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3804Korean-Australian woman finds she was falsely adopted

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  • Sunny Jo
    Sep 18, 2012
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      Korean-Australian woman finds she was falsely adopted
      18 Sep 2012, 9:31 am - Source: Susan Cheong, SBS

      An Australian woman has found she was the subject of a falsified
      adoption in South Korea, where her biological mother was told her baby
      was stillborn.

      As Australians find it harder to adopt babies from overseas, one woman
      has discovered she was falsely adopted from South Korea, where her
      biological mother was told her baby was stillborn.

      Emily Will* was pronounced dead at birth. Born in a small maternity
      home in the countryside of Geoje, Gyeongsandnam-do, the midwife
      allegedly told her biological parents the baby was “stillborn”.

      “I don’t know how this could have happened to me,” she says. “Why
      would someone (the midwife) do that? Why would someone make a choice
      for someone else?”

      “Her decision changed my life.”

      For 23 years, Ms Will believed she was put up for adoption after her
      biological parents decided to part ways. Her adoption papers said her
      parents were in a de facto relationship, a status considered shameful
      in traditional Korean society, with two daughters.

      It was not until she became a mother herself, Ms Will became curious
      about her biological roots.

      “After my daughter was born, something changed. Something changed in
      me,” she says.

      “I didn’t know my medical history. I didn’t know what I could have
      passed on to my kid. I didn’t know if there were any genetic heart
      diseases. Nothing.”

      After three years of searching and waiting, Ms Will thought she was
      prepared to meet her biological parents.

      “It’s well known that you may possibly or most probably have a false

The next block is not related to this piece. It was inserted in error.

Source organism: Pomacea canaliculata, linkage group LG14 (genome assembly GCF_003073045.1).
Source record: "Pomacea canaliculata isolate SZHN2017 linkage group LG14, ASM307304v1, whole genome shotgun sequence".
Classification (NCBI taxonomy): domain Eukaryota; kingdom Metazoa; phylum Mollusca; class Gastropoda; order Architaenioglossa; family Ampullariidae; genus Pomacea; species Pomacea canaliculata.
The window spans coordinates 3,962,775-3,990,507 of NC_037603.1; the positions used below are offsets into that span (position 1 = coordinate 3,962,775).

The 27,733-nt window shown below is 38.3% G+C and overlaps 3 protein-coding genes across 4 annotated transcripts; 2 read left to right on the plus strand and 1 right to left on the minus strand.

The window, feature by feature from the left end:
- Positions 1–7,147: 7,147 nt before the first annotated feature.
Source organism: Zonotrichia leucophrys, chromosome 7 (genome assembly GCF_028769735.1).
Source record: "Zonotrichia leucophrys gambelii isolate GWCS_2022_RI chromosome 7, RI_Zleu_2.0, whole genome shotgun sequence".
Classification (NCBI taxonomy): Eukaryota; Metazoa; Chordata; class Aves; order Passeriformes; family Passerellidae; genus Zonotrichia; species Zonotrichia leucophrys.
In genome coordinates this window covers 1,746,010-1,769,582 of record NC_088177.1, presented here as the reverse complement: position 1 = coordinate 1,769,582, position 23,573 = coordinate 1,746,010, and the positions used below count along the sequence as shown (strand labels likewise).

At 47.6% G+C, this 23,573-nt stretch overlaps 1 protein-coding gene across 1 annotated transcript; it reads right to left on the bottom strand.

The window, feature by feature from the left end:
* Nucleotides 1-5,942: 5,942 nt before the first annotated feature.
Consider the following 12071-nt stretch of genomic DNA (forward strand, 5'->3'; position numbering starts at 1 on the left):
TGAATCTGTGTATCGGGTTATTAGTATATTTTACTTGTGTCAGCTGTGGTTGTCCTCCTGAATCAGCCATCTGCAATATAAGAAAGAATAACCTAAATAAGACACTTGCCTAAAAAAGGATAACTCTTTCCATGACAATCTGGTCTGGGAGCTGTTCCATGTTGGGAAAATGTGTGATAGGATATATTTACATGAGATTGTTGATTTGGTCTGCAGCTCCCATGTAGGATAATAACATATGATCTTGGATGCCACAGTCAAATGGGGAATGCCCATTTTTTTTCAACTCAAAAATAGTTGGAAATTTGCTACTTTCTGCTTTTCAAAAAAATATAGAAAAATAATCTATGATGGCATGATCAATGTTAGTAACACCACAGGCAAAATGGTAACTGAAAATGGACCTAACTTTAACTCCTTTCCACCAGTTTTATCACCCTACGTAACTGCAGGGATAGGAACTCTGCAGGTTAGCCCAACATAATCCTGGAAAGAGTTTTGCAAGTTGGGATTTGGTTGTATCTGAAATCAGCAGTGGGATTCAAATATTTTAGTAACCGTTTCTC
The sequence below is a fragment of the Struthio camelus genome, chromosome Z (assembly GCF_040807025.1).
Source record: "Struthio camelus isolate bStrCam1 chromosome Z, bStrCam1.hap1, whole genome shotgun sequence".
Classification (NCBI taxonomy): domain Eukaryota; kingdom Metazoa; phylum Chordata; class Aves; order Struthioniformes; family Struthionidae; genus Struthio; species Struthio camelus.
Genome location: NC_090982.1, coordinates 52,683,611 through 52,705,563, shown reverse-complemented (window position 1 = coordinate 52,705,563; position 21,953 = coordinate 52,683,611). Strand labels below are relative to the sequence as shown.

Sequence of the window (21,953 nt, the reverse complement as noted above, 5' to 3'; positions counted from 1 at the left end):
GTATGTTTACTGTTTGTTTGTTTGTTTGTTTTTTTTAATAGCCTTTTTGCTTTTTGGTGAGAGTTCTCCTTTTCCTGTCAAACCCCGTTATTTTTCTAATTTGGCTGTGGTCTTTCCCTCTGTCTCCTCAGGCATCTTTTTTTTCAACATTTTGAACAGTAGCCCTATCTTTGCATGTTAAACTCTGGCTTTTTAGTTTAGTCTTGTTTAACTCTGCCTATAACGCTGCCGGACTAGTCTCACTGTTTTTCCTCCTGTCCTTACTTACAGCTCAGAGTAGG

story given to you so you brace yourself,” says Ms Will, 24, a mother
      of two in Sydney. “But when you finally get the real story, the story
      you thought you had prepared yourself for… it definitely throws you.”

      Her emotional reunion with her biological family was set up in a small
      room at her South Korean adoption agency, Eastern Social Welfare

      “When I saw them my mind went completely blank. I didn’t know what to
      think at that stage. It was a bit of a shock. I really didn’t think
      this day would come. It was very surreal.”

      It was at this meeting Ms Will became aware of the truth of her past;
      she was a stolen baby and her parents had in fact been married at the

      The experience of Ms Will is uncommon, but not unheard of. Intentional
      fabrication, falsification of documents and unintended adoption has
      been previously reported in South Korea.

      Jane Jeong Trenka, the president of Truth and Reconciliation for the
      Adoption Community of Korea (TRACK) says many adult Korean adoptees
      that have returned to be reunited with their Korean parents have found
      themselves to be the subject of a forced adoption, kidnappings or
      forged identity.

      Ms Trenka says money was the driving force behind illegal adoptions.

      “It is widely known today that inter-country adoption is driven by
      huge sums of money,” she said. “It is, in fact, an industry.”

      “In the days when South Korea was not economically developed, it was a
      way to secure precious foreign currency. Today, the inter-country
      adoption program is a way to save money on social spending.”

      South Korea consistently ranks at, or is near the bottom of, family
      welfare spending among OECD countries.

      “What we have 60 years after the end of the Korean War is, therefore,
      a very developed adoption system and a nearly non-existent domestic
      social welfare system that specialises in family separation for